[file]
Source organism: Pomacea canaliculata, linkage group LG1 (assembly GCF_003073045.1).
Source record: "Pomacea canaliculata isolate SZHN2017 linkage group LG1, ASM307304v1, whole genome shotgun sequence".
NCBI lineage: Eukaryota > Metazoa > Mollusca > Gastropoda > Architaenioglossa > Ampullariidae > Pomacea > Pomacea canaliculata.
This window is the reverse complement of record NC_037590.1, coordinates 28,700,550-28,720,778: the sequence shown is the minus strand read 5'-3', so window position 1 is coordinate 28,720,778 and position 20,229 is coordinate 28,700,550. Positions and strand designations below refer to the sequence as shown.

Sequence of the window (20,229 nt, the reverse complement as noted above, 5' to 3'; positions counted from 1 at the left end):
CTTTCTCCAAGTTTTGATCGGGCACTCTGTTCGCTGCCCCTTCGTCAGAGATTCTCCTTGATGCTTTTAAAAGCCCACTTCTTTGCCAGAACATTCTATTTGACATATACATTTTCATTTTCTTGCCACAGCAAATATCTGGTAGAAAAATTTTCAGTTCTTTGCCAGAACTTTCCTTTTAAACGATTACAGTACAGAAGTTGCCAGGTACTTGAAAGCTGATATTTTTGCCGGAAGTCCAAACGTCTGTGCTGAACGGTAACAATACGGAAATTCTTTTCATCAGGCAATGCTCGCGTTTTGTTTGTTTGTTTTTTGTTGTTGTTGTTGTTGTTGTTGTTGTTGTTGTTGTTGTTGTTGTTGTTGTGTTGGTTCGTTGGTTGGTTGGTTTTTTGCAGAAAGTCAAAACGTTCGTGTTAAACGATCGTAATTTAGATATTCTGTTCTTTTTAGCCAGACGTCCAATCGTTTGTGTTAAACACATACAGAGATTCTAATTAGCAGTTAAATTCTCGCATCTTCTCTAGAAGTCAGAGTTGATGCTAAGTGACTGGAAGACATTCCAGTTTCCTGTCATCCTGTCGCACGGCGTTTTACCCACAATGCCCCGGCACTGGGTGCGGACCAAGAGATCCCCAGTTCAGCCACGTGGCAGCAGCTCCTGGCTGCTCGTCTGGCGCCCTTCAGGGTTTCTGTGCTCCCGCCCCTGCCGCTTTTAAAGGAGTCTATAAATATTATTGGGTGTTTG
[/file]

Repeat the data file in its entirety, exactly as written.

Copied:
Source organism: Pomacea canaliculata, linkage group LG1 (assembly GCF_003073045.1).
Source record: "Pomacea canaliculata isolate SZHN2017 linkage group LG1, ASM307304v1, whole genome shotgun sequence".
NCBI lineage: Eukaryota > Metazoa > Mollusca > Gastropoda > Architaenioglossa > Ampullariidae > Pomacea > Pomacea canaliculata.
This window is the reverse complement of record NC_037590.1, coordinates 28,700,550-28,720,778: the sequence shown is the minus strand read 5'-3', so window position 1 is coordinate 28,720,778 and position 20,229 is coordinate 28,700,550. Positions and strand designations below refer to the sequence as shown.

Sequence of the window (20,229 nt, the reverse complement as noted above, 5' to 3'; positions counted from 1 at the left end):
CTTTCTCCAAGTTTTGATCGGGCACTCTGTTCGCTGCCCCTTCGTCAGAGATTCTCCTTGATGCTTTTAAAAGCCCACTTCTTTGCCAGAACATTCTATTTGACATATACATTTTCATTTTCTTGCCACAGCAAATATCTGGTAGAAAAATTTTCAGTTCTTTGCCAGAACTTTCCTTTTAAACGATTACAGTACAGAAGTTGCCAGGTACTTGAAAGCTGATATTTTTGCCGGAAGTCCAAACGTCTGTGCTGAACGGTAACAATACGGAAATTCTTTTCATCAGGCAATGCTCGCGTTTTGTTTGTTTGTTTTTTGTTGTTGTTGTTGTTGTTGTTGTTGTTGTTGTTGTTGTTGTTGTTGTTGTGTTGGTTCGTTGGTTGGTTGGTTTTTTGCAGAAAGTCAAAACGTTCGTGTTAAACGATCGTAATTTAGATATTCTGTTCTTTTTAGCCAGACGTCCAATCGTTTGTGTTAAACACATACAGAGATTCTAATTAGCAGTTAAATTCTCGCATCTTCTCTAGAAGTCAGAGTTGATGCTAAGTGACTGGAAGACATTCCAGTTTCCTGTCATCCTGTCGCACGGCGTTTTACCCACAATGCCCCGGCACTGGGTGCGGACCAAGAGATCCCCAGTTCAGCCACGTGGCAGCAGCTCCTGGCTGCTCGTCTGGCGCCCTTCAGGGTTTCTGTGCTCCCGCCCCTGCCGCTTTTAAAGGAGTCTATAAATATTATTGGGTGTTTG